DEspite America’s reputation for optimism, nearly three-quarters of U.S. adults are pessimistic about the country’s future. [1] This may not be all bad, though. Decades of research have found that positive thinking isn’t always so positive. In some cases, pessimists fare better than those with a sunnier disposition.

Married couples who were extremely optimistic about their relationship’s future were more likely to experience relationship deterioration. [2] Optimism may also be tied to lower earnings. A study of data from British households found that across two decades, especially optimistic self-employed people earned about 25 percent less than their pessimistic peers. [3] And National Cancer Institute researchers found that people who lowballed their risk of heart disease were more likely to show early signs of it. [4]

Maybe this is because a rosy outlook leaves us overconfident. For example, homeowners who underestimated their chances of radon exposure were less likely to buy radon test kits than were those with a more realistic sense of risk—their optimism left them vulnerable. [5]

Optimism can also beget disappointment. In one study, psychology students were surveyed immediately before and after receiving exam results. Students who had anticipated a higher grade than they received were upset after learning their score; students who had underestimated their grade (i.e., the pessimists) felt better afterward. [6]

Embracing negativity may also have social benefits. Compared with cheery moods, bad moods have been linked to a more effective communication style, and sadness has been linked to less reliance on negative stereotypes. [7, 8] Feeling down can make us behave more fairly, too. People who saw sad video clips before playing an allocation game were more generous with their partners than those who saw happy clips. [9]

So how can you get the most out of a glass-half-empty mind-set? In the 1980s, two University of Michigan researchers described a strategy they called “defensive pessimism,” whereby people harness their anxiety for good. [10] A pair of follow-up studies found that by setting low expectations and envisioning worst-case scenarios, defensive pessimists optimized their performance on a variety of tasks, from darts and math problems to fulfilling real-life goals. [11, 12]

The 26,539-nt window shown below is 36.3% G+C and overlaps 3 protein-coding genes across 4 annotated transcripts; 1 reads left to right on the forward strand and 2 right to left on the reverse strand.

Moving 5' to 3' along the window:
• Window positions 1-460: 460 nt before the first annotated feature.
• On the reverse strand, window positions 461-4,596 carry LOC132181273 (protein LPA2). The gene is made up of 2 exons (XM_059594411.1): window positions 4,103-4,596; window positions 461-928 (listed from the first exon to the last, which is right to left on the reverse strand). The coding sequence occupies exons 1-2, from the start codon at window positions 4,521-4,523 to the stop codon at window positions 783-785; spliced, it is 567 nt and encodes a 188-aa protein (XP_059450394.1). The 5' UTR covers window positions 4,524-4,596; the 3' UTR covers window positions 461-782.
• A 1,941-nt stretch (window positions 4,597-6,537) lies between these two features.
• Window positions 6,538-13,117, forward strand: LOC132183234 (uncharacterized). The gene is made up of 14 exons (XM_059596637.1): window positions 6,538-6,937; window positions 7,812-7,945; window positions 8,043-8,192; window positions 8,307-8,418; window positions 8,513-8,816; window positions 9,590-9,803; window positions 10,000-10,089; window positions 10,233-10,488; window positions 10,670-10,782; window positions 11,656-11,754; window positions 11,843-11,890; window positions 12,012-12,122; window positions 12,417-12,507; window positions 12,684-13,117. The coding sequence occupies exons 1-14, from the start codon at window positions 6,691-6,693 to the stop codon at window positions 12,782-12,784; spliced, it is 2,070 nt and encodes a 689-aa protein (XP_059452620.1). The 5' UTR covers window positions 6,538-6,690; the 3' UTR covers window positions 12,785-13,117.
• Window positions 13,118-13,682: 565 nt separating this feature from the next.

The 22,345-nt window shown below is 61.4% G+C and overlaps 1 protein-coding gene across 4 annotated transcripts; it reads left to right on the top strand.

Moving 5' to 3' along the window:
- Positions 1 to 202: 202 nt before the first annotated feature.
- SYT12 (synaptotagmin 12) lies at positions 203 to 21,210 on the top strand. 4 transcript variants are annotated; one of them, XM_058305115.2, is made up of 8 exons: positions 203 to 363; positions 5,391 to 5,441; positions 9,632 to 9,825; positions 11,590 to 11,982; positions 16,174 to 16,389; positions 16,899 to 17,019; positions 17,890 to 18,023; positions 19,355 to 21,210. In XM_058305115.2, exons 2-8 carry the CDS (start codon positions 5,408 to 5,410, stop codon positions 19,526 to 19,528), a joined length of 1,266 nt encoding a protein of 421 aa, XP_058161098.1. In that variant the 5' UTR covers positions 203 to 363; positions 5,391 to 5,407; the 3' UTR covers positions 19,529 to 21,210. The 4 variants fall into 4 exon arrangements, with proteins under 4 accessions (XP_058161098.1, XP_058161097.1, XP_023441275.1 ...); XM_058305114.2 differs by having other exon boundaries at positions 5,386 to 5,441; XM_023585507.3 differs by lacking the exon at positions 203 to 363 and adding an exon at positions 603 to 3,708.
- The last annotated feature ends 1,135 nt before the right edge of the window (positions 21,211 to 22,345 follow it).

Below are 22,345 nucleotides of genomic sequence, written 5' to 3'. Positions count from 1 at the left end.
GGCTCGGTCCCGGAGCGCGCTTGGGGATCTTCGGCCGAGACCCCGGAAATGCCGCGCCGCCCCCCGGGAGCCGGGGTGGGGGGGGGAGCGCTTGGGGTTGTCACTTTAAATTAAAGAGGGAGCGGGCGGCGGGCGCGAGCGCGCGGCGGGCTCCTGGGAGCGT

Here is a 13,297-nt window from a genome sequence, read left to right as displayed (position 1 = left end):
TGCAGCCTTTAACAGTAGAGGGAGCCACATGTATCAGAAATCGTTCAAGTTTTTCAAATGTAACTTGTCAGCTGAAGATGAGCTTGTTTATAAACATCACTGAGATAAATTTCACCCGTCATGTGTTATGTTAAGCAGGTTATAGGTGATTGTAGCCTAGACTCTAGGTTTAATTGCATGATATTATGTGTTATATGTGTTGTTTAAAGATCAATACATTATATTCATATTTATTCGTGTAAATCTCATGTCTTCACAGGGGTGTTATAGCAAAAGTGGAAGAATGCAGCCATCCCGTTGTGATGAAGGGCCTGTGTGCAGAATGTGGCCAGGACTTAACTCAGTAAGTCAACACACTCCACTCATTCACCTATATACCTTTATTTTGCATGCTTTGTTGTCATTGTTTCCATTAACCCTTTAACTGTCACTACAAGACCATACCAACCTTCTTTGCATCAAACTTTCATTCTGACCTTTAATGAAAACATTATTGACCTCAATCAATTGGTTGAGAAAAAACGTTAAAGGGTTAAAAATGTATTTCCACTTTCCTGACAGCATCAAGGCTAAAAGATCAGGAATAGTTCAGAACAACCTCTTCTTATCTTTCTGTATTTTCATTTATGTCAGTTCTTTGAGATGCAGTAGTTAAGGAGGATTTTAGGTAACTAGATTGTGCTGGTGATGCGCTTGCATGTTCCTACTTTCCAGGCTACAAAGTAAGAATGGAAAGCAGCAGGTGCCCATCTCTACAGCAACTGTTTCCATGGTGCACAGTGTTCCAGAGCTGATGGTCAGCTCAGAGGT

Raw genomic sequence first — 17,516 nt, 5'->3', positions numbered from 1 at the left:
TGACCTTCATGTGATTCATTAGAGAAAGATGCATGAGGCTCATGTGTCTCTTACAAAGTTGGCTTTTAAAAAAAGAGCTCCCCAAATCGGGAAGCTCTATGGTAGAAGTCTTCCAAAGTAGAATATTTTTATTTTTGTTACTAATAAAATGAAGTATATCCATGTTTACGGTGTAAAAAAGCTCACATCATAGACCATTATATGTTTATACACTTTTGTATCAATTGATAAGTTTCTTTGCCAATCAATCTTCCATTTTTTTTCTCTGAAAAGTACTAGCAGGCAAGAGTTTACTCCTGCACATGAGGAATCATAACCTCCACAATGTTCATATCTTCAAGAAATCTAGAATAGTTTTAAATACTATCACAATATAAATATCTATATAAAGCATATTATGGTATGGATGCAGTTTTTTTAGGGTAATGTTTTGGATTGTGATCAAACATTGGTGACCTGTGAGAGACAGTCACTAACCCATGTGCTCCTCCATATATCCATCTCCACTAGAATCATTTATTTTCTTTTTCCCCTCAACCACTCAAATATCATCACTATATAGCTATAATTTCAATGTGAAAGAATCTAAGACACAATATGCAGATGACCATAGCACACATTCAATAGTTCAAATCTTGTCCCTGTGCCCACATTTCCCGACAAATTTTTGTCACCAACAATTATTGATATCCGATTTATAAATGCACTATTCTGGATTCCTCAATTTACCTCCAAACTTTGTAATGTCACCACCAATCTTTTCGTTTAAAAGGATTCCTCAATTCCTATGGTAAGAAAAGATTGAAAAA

This approach might work across one’s lifetime, too. A 30-year study of more than 10,000 Germans found that older adults who had underestimated their future satisfaction were less likely than their optimistic peers to end up disabled or die prematurely. [13] Defensive pessimism isn’t exactly a new strategy, of course—the Stoics were urging “the premeditation of evils” some 2,300 years ago. Still, it may be time to revise an old maxim: Forget about hoping for the best. Instead, focus on preparing for the worst.


The Studies:

[1] Jones et al., “The Divide Over America’s Future” (Public Religion Research Institute, Oct. 2016)

[2] Neff and Geers, “Optimistic Expectations in Early Marriage” (Journal of Personality and Social Psychology, July 2013)

[3] Dawson et al., “The Power of (Non) Positive Thinking” (Institute for the Study of Labor, July 2015)

[4] Ferrer et al., “Unrealistic Optimism Is Associated With Subclinical Atherosclerosis” (Health Psychology, Nov. 2012)

[5] Weinstein and Lyon, “Mindset, Optimistic Bias About Personal Risk and Health-Protective Behavior” (British Journal of Health Psychology, Nov. 1999)

[6] Sweeny and Shepperd, “The Costs of Optimism and the Benefits of Pessimism” (Emotion, Oct. 2010)

[7] Koch et al., “Can Negative Mood Improve Your Conversation?” (European Journal of Social Psychology, Aug. 2013)

[8] Lambert et al., “Mood and the Correction of Positive Versus Negative Stereotypes” (Journal of Personality and Social Psychology, May 1997)

[9] Forgas and Tan, “Mood Effects on Selfishness Versus Fairness” (Social Cognition, Aug. 2013)

[10] Norem and Cantor, “Defensive Pessimism” (Journal of Personality and Social Psychology, Dec. 1986)

[11] Norem and Illingworth, “Strategy-Dependent Effects of Reflecting on Self and Tasks” (Journal of Personality and Social Psychology, Oct. 1993)

[12] Spencer and Norem, “Reflection and Distraction” (Personality and Social Psychology Bulletin, April 1996)

[13] Lang et al., “Forecasting Life Satisfaction Across Adulthood” (Psychology and Aging, March 2013)